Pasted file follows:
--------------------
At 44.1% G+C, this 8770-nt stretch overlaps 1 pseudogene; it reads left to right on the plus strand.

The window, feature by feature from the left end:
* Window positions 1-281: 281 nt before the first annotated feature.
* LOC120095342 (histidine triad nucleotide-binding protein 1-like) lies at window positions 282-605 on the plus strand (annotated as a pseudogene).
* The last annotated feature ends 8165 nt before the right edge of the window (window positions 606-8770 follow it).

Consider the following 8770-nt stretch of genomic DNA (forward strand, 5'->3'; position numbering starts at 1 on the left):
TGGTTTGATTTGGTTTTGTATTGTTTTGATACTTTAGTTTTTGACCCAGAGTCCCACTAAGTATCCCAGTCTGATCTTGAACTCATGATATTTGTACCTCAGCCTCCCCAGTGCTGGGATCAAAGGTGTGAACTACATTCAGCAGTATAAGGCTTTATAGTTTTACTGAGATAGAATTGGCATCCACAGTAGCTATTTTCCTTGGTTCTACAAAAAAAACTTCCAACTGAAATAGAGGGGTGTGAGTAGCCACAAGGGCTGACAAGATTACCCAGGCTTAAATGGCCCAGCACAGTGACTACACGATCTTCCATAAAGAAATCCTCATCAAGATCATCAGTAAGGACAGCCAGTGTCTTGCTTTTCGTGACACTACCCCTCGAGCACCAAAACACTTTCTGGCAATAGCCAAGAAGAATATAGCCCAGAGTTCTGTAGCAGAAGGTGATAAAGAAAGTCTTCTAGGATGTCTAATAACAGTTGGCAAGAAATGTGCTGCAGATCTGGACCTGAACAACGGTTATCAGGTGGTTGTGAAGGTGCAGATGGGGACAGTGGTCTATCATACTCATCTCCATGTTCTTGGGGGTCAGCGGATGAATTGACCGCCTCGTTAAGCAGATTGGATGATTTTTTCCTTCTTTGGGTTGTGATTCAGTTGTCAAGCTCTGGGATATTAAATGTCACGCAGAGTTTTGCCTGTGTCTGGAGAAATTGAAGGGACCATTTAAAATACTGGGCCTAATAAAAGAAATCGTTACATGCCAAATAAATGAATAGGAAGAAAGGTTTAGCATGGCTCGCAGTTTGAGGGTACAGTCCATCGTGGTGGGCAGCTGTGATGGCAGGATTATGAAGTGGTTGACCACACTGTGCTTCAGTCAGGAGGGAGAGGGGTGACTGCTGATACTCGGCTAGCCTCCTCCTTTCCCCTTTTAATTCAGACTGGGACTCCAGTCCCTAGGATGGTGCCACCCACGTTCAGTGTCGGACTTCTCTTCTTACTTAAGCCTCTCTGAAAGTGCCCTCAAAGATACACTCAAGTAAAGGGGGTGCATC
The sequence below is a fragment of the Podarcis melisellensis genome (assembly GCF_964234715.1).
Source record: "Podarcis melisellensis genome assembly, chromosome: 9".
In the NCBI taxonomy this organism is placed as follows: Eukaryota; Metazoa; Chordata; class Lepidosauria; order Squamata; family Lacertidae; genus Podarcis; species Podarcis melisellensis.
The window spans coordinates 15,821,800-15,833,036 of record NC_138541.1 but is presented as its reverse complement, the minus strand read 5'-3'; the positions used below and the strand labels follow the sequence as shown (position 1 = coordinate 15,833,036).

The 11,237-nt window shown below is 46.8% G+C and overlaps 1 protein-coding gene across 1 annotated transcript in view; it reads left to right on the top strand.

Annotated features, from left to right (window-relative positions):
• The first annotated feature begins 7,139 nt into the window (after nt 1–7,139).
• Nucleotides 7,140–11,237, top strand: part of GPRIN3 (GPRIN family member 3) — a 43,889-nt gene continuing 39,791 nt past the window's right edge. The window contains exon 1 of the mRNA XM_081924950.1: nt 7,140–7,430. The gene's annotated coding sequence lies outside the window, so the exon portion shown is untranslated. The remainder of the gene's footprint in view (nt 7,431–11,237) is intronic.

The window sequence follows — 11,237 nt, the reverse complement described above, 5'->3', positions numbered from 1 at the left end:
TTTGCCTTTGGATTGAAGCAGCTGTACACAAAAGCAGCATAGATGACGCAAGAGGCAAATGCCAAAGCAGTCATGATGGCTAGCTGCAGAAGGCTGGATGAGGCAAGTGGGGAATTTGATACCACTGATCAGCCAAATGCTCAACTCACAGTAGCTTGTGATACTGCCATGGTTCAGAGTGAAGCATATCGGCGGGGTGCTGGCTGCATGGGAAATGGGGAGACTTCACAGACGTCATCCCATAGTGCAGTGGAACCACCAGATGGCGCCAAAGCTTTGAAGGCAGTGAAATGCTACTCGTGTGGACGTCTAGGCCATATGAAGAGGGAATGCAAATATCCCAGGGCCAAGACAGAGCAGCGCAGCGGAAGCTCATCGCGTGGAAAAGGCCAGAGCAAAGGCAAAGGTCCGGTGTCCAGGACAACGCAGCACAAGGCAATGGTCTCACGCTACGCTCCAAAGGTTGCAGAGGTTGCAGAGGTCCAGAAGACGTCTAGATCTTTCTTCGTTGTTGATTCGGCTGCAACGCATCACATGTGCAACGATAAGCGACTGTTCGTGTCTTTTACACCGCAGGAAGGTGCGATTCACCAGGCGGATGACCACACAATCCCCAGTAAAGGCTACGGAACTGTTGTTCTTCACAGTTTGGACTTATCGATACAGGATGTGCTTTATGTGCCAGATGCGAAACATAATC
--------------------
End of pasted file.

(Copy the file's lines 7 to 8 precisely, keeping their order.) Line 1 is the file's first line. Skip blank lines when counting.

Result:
TGGTTTGATTTGGTTTTGTATTGTTTTGATACTTTAGTTTTTGACCCAGAGTCCCACTAAGTATCCCAGTCTGATCTTGAACTCATGATATTTGTACCTCAGCCTCCCCAGTGCTGGGATCAAAGGTGTGAACTACATTCAGCAGTATAAGGCTTTATAGTTTTACTGAGATAGAATTGGCATCCACAGTAGCTATTTTCCTTGGTTCTACAAAAAAAACTTCCAACTGAAATAGAGGGGTGTGAGTAGCCACAAGGGCTGACAAGATTACCCAGGCTTAAATGGCCCAGCACAGTGACTACACGATCTTCCATAAAGAAATCCTCATCAAGATCATCAGTAAGGACAGCCAGTGTCTTGCTTTTCGTGACACTACCCCTCGAGCACCAAAACACTTTCTGGCAATAGCCAAGAAGAATATAGCCCAGAGTTCTGTAGCAGAAGGTGATAAAGAAAGTCTTCTAGGATGTCTAATAACAGTTGGCAAGAAATGTGCTGCAGATCTGGACCTGAACAACGGTTATCAGGTGGTTGTGAAGGTGCAGATGGGGACAGTGGTCTATCATACTCATCTCCATGTTCTTGGGGGTCAGCGGATGAATTGACCGCCTCGTTAAGCAGATTGGATGATTTTTTCCTTCTTTGGGTTGTGATTCAGTTGTCAAGCTCTGGGATATTAAATGTCACGCAGAGTTTTGCCTGTGTCTGGAGAAATTGAAGGGACCATTTAAAATACTGGGCCTAATAAAAGAAATCGTTACATGCCAAATAAATGAATAGGAAGAAAGGTTTAGCATGGCTCGCAGTTTGAGGGTACAGTCCATCGTGGTGGGCAGCTGTGATGGCAGGATTATGAAGTGGTTGACCACACTGTGCTTCAGTCAGGAGGGAGAGGGGTGACTGCTGATACTCGGCTAGCCTCCTCCTTTCCCCTTTTAATTCAGACTGGGACTCCAGTCCCTAGGATGGTGCCACCCACGTTCAGTGTCGGACTTCTCTTCTTACTTAAGCCTCTCTGAAAGTGCCCTCAAAGATACACTCAAGTAAAGGGGGTGCATC
The sequence below is a fragment of the Podarcis melisellensis genome (assembly GCF_964234715.1).